“It is time for [President Barack] Obama and President Enrique Peña Nieto to transform U.S.-Mexican bilateral relations into a true partnership.”
At the 2009 Summit of the Americas, President Barack Obama stressed that he wanted a relationship of equals. It is time for Obama and President Enrique Peña Nieto to transform U.S.-Mexican bilateral relations into a true partnership.
The headlines always go to energy, drugs, and immigration. And yes, Mexican leaders must figure out how to produce more oil and natural gas. Yes, the United States must reduce our appetite for drugs and control the illicit export of weapons and drug money. U.S. politicians will reform our immigration policy when they understand that we need Mexican workers and that anti-Latino sentiments will cost them elections.
What is vital, if less sexy, is to realize that Canada, Mexico, and the United States are one economic entity. The focus must be on North American competitiveness. While respecting national sovereignty, we need to recognize that supply chains straddle borders. The manufactured exports of each contain components from all three. NAFTA was the cutting edge laptop of 1992. It’s time for the North American equivalent of the iPhone 5. We must accelerate the movement of sub-components and finished products (and tourists) across our borders. We need to make it easier for technicians to work temporarily in each other’s countries. We need to harmonize our regulations and standards. Together the three nations need to develop markets with the Trans-Pacific Partnership, the European Union, APEC, and the Pacific Alliance. That’s how to generate growth in all three North American nations.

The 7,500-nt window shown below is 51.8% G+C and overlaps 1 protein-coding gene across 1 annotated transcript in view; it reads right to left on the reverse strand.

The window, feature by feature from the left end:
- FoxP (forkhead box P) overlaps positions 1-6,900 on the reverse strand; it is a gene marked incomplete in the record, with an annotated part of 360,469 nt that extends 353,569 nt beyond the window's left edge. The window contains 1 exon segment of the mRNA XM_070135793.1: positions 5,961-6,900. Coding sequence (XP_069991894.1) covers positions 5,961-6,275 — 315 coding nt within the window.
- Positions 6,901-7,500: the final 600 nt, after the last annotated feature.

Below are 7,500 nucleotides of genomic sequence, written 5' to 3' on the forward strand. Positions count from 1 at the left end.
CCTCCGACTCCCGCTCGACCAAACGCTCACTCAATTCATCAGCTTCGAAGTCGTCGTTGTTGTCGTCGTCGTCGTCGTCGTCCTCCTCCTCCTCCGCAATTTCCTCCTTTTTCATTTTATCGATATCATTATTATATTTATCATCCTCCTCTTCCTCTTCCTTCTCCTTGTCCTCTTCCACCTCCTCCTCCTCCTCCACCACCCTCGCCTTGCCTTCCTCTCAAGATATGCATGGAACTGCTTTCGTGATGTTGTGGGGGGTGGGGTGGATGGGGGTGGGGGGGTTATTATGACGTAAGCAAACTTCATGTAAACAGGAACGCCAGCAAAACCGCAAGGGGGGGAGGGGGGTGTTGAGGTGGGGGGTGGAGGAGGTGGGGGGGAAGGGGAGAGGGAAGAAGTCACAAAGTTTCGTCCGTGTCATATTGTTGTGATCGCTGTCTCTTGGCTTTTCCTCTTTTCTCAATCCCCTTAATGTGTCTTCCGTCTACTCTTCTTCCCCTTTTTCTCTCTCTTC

Charles Shapiro is president of the Institute of the Americas, a public policy think tank at the University of California San Diego. He is a retired U.S. diplomat and served as U.S. ambassador to Venezuela (2002-2004).
“A joint economic agenda is now more achievable than before.”